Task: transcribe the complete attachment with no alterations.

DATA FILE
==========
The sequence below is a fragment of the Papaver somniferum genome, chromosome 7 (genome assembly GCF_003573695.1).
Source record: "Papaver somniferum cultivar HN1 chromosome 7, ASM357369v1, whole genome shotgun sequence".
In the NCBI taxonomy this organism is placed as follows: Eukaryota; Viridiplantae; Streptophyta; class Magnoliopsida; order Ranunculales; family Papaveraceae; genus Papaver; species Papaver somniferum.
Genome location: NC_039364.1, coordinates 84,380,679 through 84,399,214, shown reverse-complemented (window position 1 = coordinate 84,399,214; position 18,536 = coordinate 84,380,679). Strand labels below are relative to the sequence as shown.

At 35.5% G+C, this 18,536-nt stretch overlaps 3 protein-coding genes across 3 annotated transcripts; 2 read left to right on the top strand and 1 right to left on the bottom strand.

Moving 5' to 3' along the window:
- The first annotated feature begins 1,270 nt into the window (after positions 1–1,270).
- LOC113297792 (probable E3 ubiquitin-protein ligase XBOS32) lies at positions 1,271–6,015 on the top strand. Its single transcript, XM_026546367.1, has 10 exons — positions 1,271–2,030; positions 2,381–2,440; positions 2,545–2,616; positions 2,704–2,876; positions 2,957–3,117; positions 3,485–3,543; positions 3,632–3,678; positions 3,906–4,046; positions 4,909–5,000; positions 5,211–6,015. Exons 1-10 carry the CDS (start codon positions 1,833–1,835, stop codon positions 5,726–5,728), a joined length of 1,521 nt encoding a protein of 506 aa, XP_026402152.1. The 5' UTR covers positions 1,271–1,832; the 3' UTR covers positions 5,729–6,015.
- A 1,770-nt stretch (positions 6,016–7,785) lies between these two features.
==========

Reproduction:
The sequence below is a fragment of the Papaver somniferum genome, chromosome 7 (genome assembly GCF_003573695.1).
Source record: "Papaver somniferum cultivar HN1 chromosome 7, ASM357369v1, whole genome shotgun sequence".
In the NCBI taxonomy this organism is placed as follows: Eukaryota; Viridiplantae; Streptophyta; class Magnoliopsida; order Ranunculales; family Papaveraceae; genus Papaver; species Papaver somniferum.
Genome location: NC_039364.1, coordinates 84,380,679 through 84,399,214, shown reverse-complemented (window position 1 = coordinate 84,399,214; position 18,536 = coordinate 84,380,679). Strand labels below are relative to the sequence as shown.

At 35.5% G+C, this 18,536-nt stretch overlaps 3 protein-coding genes across 3 annotated transcripts; 2 read left to right on the top strand and 1 right to left on the bottom strand.

Moving 5' to 3' along the window:
- The first annotated feature begins 1,270 nt into the window (after positions 1–1,270).
- LOC113297792 (probable E3 ubiquitin-protein ligase XBOS32) lies at positions 1,271–6,015 on the top strand. Its single transcript, XM_026546367.1, has 10 exons — positions 1,271–2,030; positions 2,381–2,440; positions 2,545–2,616; positions 2,704–2,876; positions 2,957–3,117; positions 3,485–3,543; positions 3,632–3,678; positions 3,906–4,046; positions 4,909–5,000; positions 5,211–6,015. Exons 1-10 carry the CDS (start codon positions 1,833–1,835, stop codon positions 5,726–5,728), a joined length of 1,521 nt encoding a protein of 506 aa, XP_026402152.1. The 5' UTR covers positions 1,271–1,832; the 3' UTR covers positions 5,729–6,015.
- A 1,770-nt stretch (positions 6,016–7,785) lies between these two features.